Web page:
You get a text message on your cell phone from your bank or credit card issuer: There’s been a problem, and you need to call right away with some account information.
Phishing & Vishing we know, now welcome to “smishing”
>> How it works: you get a text message on your cell phone from your bank or credit card issuer: There’s been a problem, and you need to call right away with some account information. Or the message says you’ve won a gift certificate to a chain store – just call the toll free number to get yours now.
>> What’s really going on: The “bank” is really a thief hoping you’ll reveal your account information. The gift certificate is equally bogus; when you call the number, you’ll be told you need to buy something or pay shipping fees to collect your prize. If you fall for it, you will have surrendered your debit/credit card information to crooks who will make up false charges using your account.
>> The big picture: Welcome to “smishing,” which stands for “SMS phishing,” the new, text-message version of the lucrative e-mail scam. In this ploy, scammers take advantage of the smart-phone revolution – hoping that a text message to your cell will make it less likely you’ll investigate the source, as you might do while sitting at your desk.. Since many banks and businesses do offer text-message notification, the scam has the air of legitimacy.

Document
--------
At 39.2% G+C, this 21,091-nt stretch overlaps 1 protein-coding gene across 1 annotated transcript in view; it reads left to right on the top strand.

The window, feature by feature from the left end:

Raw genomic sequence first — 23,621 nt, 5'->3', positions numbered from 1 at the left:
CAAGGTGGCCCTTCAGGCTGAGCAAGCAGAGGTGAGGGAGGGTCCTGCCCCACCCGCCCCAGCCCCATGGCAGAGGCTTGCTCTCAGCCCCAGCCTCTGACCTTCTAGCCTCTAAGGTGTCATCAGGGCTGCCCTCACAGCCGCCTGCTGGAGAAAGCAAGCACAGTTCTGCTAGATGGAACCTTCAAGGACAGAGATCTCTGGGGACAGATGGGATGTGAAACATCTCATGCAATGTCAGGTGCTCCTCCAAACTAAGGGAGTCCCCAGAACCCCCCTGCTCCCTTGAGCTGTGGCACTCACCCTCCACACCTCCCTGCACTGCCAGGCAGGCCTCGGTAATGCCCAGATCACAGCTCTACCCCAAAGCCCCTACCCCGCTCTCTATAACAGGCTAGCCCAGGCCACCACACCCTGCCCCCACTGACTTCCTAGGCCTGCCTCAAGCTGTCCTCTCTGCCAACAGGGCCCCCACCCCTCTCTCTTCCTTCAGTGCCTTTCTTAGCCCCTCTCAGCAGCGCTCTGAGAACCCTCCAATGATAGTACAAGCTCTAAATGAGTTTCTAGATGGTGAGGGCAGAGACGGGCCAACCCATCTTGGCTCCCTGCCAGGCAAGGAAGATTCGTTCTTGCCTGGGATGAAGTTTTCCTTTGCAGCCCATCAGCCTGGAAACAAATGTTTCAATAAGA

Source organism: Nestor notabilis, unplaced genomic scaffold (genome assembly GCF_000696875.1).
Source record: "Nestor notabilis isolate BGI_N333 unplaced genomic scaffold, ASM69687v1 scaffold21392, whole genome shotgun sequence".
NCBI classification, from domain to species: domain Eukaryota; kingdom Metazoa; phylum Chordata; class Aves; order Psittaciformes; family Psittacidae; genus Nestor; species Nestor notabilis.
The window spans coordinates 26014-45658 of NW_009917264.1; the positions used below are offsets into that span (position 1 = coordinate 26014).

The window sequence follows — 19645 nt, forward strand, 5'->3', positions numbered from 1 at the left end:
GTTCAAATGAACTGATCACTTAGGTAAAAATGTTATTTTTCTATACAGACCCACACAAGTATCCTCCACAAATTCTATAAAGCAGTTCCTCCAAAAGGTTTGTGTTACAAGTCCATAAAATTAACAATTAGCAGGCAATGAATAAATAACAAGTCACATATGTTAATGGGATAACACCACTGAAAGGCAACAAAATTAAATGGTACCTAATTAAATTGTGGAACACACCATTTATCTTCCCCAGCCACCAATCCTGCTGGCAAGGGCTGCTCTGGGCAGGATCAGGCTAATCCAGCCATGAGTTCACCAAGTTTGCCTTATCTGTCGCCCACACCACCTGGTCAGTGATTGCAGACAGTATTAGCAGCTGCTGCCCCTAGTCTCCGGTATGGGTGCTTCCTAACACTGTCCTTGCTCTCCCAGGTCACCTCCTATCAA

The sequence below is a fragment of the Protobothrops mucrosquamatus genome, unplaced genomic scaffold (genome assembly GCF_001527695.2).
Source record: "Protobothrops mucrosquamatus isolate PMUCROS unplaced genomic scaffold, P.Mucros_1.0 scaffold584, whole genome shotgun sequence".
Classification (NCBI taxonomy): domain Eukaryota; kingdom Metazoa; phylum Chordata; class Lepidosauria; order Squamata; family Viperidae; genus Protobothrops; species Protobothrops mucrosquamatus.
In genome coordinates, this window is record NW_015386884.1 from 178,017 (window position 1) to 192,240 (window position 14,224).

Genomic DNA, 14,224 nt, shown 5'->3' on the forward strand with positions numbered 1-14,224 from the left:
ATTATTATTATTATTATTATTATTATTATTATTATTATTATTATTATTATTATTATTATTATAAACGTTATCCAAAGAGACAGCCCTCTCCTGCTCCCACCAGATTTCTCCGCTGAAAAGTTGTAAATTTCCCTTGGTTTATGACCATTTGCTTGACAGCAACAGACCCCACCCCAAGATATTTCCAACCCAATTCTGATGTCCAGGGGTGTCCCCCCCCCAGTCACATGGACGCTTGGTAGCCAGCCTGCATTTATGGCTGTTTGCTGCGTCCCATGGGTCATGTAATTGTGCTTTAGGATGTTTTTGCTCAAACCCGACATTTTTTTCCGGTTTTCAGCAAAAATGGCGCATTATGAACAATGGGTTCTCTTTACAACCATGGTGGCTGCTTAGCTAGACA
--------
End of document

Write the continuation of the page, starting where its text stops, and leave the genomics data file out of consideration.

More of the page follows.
Shirena Parker, a 20-year old newlywed in California, was thrilled when she got an SMS announcing she’d won a $250 gift card from the department-store chain Walmart. When she called the number, a representative explained there would be a $2 shopping charge (late hiked to $4 by another “representative”). Parker gave the scammer her debit card number and started getting round-the-clock calls from him, asking for the phone numbers and e-mails of friends and family. “It was turning into harassment,” she says. After two days, she contacted the Better Business Bureau, a US agency, among other things, monitors consumer scams. Parker was told that Walmart was not giving away gift cards. Hearing that, Parker’s husband cancelled their debit card before the thief could empty their bank account but not before he had taken the $4 “shipping charges”.
“I don’t know how they got my name and phone number,” says Parker. “But I learnt my lesson.”
>> Avoidance maneuver: Real banks and stores might send you notices via text-message (if you have signed up for the service), but they never ask for account information. If you’re unsure, call the bank or store directly. You can also check out many US businesses or charities at the Better Business Bureau website bbb.org, or Google the phone number to see if any scam reports turn up. ”